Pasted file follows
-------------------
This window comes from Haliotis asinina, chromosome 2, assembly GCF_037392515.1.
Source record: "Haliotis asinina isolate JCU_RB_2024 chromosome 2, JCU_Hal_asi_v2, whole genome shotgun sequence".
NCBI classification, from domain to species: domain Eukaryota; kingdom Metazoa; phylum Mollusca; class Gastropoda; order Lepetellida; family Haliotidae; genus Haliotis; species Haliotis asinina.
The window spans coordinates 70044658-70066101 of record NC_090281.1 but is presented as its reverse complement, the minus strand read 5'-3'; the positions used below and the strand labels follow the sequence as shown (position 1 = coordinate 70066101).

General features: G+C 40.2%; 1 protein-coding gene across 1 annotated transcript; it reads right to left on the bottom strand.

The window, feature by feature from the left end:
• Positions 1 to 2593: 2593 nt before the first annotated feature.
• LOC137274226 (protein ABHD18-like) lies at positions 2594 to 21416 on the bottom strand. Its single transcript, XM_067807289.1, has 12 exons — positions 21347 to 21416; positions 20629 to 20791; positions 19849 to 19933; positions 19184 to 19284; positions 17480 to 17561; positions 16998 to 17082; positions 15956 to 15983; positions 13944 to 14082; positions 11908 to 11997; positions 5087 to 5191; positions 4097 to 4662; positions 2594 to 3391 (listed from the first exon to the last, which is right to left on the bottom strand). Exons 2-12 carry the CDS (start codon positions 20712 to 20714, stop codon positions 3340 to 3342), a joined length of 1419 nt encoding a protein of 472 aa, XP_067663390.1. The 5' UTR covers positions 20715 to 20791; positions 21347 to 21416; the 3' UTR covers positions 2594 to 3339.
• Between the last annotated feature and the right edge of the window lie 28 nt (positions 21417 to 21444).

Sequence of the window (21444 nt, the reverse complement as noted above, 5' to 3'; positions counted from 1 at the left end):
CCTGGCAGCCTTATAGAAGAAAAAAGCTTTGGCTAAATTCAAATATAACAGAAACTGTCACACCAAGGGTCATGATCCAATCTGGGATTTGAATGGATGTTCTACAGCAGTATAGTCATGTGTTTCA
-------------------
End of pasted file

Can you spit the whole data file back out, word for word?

This window comes from Haliotis asinina, chromosome 2, assembly GCF_037392515.1.
Source record: "Haliotis asinina isolate JCU_RB_2024 chromosome 2, JCU_Hal_asi_v2, whole genome shotgun sequence".
NCBI classification, from domain to species: domain Eukaryota; kingdom Metazoa; phylum Mollusca; class Gastropoda; order Lepetellida; family Haliotidae; genus Haliotis; species Haliotis asinina.
The window spans coordinates 70044658-70066101 of record NC_090281.1 but is presented as its reverse complement, the minus strand read 5'-3'; the positions used below and the strand labels follow the sequence as shown (position 1 = coordinate 70066101).

General features: G+C 40.2%; 1 protein-coding gene across 1 annotated transcript; it reads right to left on the bottom strand.

The window, feature by feature from the left end:
• Positions 1 to 2593: 2593 nt before the first annotated feature.
• LOC137274226 (protein ABHD18-like) lies at positions 2594 to 21416 on the bottom strand. Its single transcript, XM_067807289.1, has 12 exons — positions 21347 to 21416; positions 20629 to 20791; positions 19849 to 19933; positions 19184 to 19284; positions 17480 to 17561; positions 16998 to 17082; positions 15956 to 15983; positions 13944 to 14082; positions 11908 to 11997; positions 5087 to 5191; positions 4097 to 4662; positions 2594 to 3391 (listed from the first exon to the last, which is right to left on the bottom strand). Exons 2-12 carry the CDS (start codon positions 20712 to 20714, stop codon positions 3340 to 3342), a joined length of 1419 nt encoding a protein of 472 aa, XP_067663390.1. The 5' UTR covers positions 20715 to 20791; positions 21347 to 21416; the 3' UTR covers positions 2594 to 3339.
• Between the last annotated feature and the right edge of the window lie 28 nt (positions 21417 to 21444).

Sequence of the window (21444 nt, the reverse complement as noted above, 5' to 3'; positions counted from 1 at the left end):
CCTGGCAGCCTTATAGAAGAAAAAAGCTTTGGCTAAATTCAAATATAACAGAAACTGTCACACCAAGGGTCATGATCCAATCTGGGATTTGAATGGATGTTCTACAGCAGTATAGTCATGTGTTTCA